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August 21, 2012

A Sad Bank Robber Attracts A Lower Sentence With Honey Than He Would Have With Vinegar

James Wooten was on hard times.

As he later told the police, he was just sick of living in his car and running out of money.

He went into a bank. As the Sixth Circuit in United States v. Wooten, tells it:

[B]ank teller Buddy Mason recalled the circumstances of the September 23 robbery. According to Mason, the robbery began after Wooten walked "casually" into the bank and approached the teller row. Wooten, who was fifty-six years old at the time, wore ordinary clothing and appeared to Mason to be a routine customer. After entering, Wooten strolled over and placed one hand on the counter. According to Mason, Wooten was "not looking around or fidgeting or looking at anything" and his demeanor was "nonchalant." After motioning for Mason to lean in closer, Wooten "kind of whispered and said, I am going to rob you." Mason at first thought Wooten was "joking around." Indeed, Mason recalled that he was "not taking [the robbery] very seriously because [Wooten] was just so nonthreatening." With prompting from Mason, Wooten repeated the statement "I am going to rob you," and Mason again questioned the sincerity of Wooten's request. At that point, Wooten "kind of got a serious look in his face" and said, "I have a gun, I want your money."

1342748_bank.jpgBank Robberies are common enough that banks give their tellers training on how to respond if they get robbed. After Mr. Mason heard from Mr. Wooten that he had a gun, Mr. Mason turned and picked up a stack of bills.

Mr. Wooten took the money and walked out of the bank.

He was caught by the police a few blocks later - that's when he said he robbed a bank because he didn't want to live in his car. He didn't have a gun with him.

At Mr. Wooten's sentencing hearing, the teller - Mr. Mason - said that:

Wooten "was not acting like he was going to hurt me or anybody in the bank." In fact, even though Wooten had told Mason that he had a gun, Mason said he "never felt threatened at all."

Mr. Wooten pled guilty. At sentencing, the fight was whether Mr. Wooten should be subject to a "threat of death" enhancement.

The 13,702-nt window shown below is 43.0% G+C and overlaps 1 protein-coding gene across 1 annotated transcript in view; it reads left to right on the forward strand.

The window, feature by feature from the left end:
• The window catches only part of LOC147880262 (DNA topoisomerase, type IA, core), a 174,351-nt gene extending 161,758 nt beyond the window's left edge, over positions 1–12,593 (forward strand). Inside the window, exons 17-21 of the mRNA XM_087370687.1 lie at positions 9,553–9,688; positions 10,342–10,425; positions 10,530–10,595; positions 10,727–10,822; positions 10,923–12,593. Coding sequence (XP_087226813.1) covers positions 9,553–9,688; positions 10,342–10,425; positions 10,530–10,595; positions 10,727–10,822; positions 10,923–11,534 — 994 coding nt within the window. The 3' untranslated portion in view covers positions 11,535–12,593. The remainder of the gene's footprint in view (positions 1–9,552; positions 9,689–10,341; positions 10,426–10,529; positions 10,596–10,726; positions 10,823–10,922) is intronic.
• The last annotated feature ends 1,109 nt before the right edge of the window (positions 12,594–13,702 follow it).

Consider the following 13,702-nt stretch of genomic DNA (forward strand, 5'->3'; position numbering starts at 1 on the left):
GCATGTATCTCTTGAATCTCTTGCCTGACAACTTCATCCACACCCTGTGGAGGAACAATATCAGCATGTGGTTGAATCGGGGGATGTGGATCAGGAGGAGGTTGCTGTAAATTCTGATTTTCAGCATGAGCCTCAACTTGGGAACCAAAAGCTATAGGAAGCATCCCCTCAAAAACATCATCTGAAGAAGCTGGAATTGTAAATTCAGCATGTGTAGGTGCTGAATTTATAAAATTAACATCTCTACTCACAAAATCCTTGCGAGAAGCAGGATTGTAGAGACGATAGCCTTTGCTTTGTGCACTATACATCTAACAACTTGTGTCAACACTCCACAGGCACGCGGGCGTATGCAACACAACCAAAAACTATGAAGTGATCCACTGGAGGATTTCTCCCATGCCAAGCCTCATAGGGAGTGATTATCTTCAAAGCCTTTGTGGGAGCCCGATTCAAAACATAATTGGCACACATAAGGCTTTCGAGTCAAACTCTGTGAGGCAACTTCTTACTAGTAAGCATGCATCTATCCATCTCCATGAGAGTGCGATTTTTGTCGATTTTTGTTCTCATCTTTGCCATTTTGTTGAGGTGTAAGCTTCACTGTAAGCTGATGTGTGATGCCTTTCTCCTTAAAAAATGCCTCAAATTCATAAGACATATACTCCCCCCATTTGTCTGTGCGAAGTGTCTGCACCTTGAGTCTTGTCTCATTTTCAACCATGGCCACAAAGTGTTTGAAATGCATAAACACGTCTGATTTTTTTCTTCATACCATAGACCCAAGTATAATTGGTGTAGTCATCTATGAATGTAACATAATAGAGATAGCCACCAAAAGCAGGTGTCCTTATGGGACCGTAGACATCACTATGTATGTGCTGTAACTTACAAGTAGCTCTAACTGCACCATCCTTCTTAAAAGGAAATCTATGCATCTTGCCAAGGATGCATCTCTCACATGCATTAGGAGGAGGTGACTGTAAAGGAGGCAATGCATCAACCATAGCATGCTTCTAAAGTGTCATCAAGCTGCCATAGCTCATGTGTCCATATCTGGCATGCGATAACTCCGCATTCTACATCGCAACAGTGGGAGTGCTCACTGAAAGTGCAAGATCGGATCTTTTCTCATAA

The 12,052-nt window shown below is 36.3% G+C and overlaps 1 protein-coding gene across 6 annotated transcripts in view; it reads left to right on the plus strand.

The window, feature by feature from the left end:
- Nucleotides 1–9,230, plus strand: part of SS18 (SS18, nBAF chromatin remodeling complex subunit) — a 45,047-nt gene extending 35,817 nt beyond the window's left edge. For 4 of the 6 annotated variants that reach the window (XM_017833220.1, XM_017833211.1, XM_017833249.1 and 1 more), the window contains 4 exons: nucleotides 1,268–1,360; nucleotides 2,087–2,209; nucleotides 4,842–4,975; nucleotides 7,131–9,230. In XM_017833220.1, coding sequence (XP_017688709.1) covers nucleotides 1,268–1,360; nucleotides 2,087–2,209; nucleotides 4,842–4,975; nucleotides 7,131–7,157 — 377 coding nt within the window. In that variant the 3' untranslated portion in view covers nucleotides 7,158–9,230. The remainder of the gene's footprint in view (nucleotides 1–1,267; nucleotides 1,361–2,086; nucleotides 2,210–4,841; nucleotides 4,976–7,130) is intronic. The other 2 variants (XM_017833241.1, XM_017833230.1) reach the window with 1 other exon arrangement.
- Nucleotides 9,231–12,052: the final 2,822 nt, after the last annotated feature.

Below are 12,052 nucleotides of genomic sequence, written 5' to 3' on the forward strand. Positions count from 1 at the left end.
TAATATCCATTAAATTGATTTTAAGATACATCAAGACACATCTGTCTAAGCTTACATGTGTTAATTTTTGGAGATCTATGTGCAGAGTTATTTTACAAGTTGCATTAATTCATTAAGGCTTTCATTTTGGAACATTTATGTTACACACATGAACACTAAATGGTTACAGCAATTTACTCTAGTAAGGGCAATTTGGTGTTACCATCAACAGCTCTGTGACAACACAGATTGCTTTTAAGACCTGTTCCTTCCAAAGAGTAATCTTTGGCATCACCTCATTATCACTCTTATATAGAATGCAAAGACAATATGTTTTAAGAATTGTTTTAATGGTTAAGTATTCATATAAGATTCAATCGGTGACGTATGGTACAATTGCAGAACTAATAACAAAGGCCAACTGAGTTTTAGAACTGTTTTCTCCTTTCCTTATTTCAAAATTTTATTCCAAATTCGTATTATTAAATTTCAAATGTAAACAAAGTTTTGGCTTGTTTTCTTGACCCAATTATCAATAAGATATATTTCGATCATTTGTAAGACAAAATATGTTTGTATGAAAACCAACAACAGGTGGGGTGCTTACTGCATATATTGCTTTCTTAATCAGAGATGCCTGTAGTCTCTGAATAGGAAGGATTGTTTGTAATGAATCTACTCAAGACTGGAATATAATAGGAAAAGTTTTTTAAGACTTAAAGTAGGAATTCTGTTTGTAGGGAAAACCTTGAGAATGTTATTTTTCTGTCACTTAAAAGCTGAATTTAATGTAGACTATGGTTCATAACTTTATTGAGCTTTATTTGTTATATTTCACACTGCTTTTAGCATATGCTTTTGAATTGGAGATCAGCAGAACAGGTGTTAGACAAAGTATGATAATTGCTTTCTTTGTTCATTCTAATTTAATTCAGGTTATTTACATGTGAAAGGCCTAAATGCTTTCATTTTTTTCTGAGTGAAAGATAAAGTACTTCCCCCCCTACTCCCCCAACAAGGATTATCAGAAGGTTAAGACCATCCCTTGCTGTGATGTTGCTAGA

If a person commits a robbery and threatens to kill someone, that's seen as worse under the sentencing guidelines and the person gets an increase under section 2B3.1(b)(2)(F).

The district court applied the enhancement, finding that a reasonable person meeting the meek 50 year old Mr. Wooten, who was reluctantly robbing a bank to escape living in his car, would have to fear for his life.

The Sixth Circuit disagreed.

while the statement "I have a gun" certainly can be enough to support the threat-of-death enhancement--and in the majority of cases it is--the statement is not necessarily enough, especially when contextual circumstances undermine the otherwise threatening nature of the declaration.

This is hopeful for Mr. Wooten - saying that you have a gun does not always mean that you are saying you're going to use it. Sometimes you have to say you have a gun just to get someone to treat your situation like a robbery and give you the money that they're trained to hand over.

Although unusual, one can envision circumstances in which the nature of a robbery makes it objectively unreasonable for a victim of ordinary intelligence to believe that the robber, even if claiming to have a gun, has any intent or ability to carry out a violent act. An offender who walks into a bank waving a banana or what is plainly a toy gun, for instance, would not instill a fear of death in a reasonable person, even if the offender emphatically announced his possession of a gun. Cf. Jennings, 439 F.3d at 611 (surmising "that there could be circumstances that would sufficiently dilute the phrase 'I have a gun' so that it would not qualify as a death threat," such as where "a bank robber claimed to have a gun but brandished what was quite obviously a toy"); Gibson, 155 F.3d at 847 (stating that "I have a gun," constitutes a threat of death unless "unusual mitigating circumstances accompanying this statement could deprive the words of their ordinary and expected meaning" (internal quotation marks omitted)). Because such circumstances would fall short of instilling a fear of death in a reasonable victim of the offense, the threat-of-death enhancement would not be warranted.